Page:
For example, La Paloma Prisoner is a multi-disciplinary play within the Latin Is America Cycle that addresses global mass incarceration; it is a play that was borne from working with incarcerated women.

Promo Card Hi-Arts for 5/23 Performance - Liza Fernandez, Zoe Garcia , Zuleyma Guevara, Rebecca Martinez, Mariana Newhard, Monica Steuer, Teresa Yenque.

Promo Card Hi-Arts for 5/23 Performance - Liza Fernandez, Zoe Garcia , Zuleyma Guevara, Rebecca Martinez, Mariana Newhard, Monica Steuer, Teresa Yenque.

Photographer Bobby Plasencia
La Paloma Prisoner post show Talk back panel, “Unlocking Female Incarceration - Part II” Tiffany Vega (moderator), Sharon Richardson, Dr. Vanda Seward, Colby Thompson, Brigitte Harris, and Raquel Almazan

La Paloma Prisoner post show Talk back panel, “Unlocking Female Incarceration - Part II” Tiffany Vega (moderator), Sharon Richardson, Dr. Vanda Seward, Colby Thompson, Brigitte Harris, and Raquel Almazan

(Wild Project) photographer Jeremy Karafin

YVW: You're developing a number of film projects. What is the relationship between your theater work, activism and filmic work?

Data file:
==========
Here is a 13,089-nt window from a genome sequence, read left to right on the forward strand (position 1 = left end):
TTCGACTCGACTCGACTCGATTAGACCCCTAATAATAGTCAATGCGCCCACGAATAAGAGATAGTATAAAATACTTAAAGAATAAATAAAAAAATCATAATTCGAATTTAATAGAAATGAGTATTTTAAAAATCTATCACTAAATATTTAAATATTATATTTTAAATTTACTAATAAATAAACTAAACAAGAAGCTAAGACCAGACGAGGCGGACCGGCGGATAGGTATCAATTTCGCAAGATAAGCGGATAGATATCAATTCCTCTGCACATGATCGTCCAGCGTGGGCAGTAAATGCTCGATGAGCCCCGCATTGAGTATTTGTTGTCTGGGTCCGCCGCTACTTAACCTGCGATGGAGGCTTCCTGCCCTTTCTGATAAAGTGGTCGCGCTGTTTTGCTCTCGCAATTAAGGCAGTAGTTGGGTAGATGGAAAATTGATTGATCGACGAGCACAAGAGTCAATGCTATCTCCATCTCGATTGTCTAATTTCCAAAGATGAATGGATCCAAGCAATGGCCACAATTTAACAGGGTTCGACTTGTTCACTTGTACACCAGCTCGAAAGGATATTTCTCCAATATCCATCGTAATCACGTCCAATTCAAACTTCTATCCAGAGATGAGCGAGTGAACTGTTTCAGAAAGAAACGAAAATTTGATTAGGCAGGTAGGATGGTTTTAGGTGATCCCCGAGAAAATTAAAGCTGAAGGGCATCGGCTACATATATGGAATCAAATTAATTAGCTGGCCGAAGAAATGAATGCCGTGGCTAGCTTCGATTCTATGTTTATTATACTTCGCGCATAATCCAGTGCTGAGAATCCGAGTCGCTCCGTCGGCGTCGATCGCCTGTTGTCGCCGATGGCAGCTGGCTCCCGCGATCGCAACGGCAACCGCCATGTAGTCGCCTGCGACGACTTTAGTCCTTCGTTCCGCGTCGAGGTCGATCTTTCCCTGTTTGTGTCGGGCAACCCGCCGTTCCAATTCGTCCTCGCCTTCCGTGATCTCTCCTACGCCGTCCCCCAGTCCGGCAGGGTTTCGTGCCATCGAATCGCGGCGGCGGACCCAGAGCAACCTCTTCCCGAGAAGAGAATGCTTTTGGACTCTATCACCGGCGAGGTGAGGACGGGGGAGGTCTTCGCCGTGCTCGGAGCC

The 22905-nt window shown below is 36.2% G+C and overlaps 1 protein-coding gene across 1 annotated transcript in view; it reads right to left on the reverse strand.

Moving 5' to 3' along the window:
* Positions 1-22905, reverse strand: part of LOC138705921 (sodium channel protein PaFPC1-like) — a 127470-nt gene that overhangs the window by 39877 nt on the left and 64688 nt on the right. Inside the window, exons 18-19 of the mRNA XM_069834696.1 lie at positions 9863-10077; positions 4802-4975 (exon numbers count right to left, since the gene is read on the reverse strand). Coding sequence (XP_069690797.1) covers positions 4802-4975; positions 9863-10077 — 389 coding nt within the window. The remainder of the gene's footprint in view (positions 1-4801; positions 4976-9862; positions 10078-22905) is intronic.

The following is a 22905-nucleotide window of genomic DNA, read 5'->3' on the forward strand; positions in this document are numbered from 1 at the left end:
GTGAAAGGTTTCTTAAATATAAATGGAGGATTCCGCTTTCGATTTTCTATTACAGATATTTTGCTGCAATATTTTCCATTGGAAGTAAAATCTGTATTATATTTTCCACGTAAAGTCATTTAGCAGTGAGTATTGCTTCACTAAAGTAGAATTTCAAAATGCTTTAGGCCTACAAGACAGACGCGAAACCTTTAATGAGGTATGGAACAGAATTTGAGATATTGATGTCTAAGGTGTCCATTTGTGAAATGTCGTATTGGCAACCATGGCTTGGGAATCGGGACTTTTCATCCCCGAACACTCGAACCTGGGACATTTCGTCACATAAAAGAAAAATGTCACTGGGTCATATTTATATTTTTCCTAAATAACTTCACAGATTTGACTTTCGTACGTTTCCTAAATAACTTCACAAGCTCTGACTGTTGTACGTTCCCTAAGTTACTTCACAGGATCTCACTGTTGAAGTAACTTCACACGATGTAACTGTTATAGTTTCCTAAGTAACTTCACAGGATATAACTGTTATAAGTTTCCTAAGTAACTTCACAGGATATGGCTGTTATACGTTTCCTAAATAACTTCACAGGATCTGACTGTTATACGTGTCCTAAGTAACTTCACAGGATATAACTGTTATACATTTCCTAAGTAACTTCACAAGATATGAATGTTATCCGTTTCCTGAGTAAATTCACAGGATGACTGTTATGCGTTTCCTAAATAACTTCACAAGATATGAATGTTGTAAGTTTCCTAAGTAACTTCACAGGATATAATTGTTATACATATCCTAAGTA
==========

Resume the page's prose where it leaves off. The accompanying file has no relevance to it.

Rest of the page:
Production recently wrapped on a short film I wrote, The Weight of Flight,, based on the transgender life of Pooya Mohseni who starred in the film. I’m in the beginning stages of an episodic comedy project CHUTUP! based on my life. There are also short documentaries currently being made of my facilitation process with youth and immigrants in response to the Trump administration.

YVW: Has it been difficult to get your work to your desired audience?

It has been incredibly difficult. It has been difficult to get non-traditional audiences into the theatre, and it has been difficult to get traditional audiences to engage with my work. There are so many barriers. I have reached non-traditional audiences, the people for whom I make my work, by partnering with community centers, shelters and organizations. By working with socially conscious organizations, I am able to bring many people together who normally would never have the opportunity to meet.

YVW: How do you envision America's future?

I live in the third most diverse place in the world, Astoria, Queens, NY. So I have had a very diverse reality for the last 10 years. Over 120 languages are spoken here and people of different religious backgrounds live alongside each other in peace. I still have a vision that it is possible to live in equity, in peace and understanding, but I have never felt more attacked than I do now under the Trump presidency because the administration is overtly attacking women, immigrants and artists.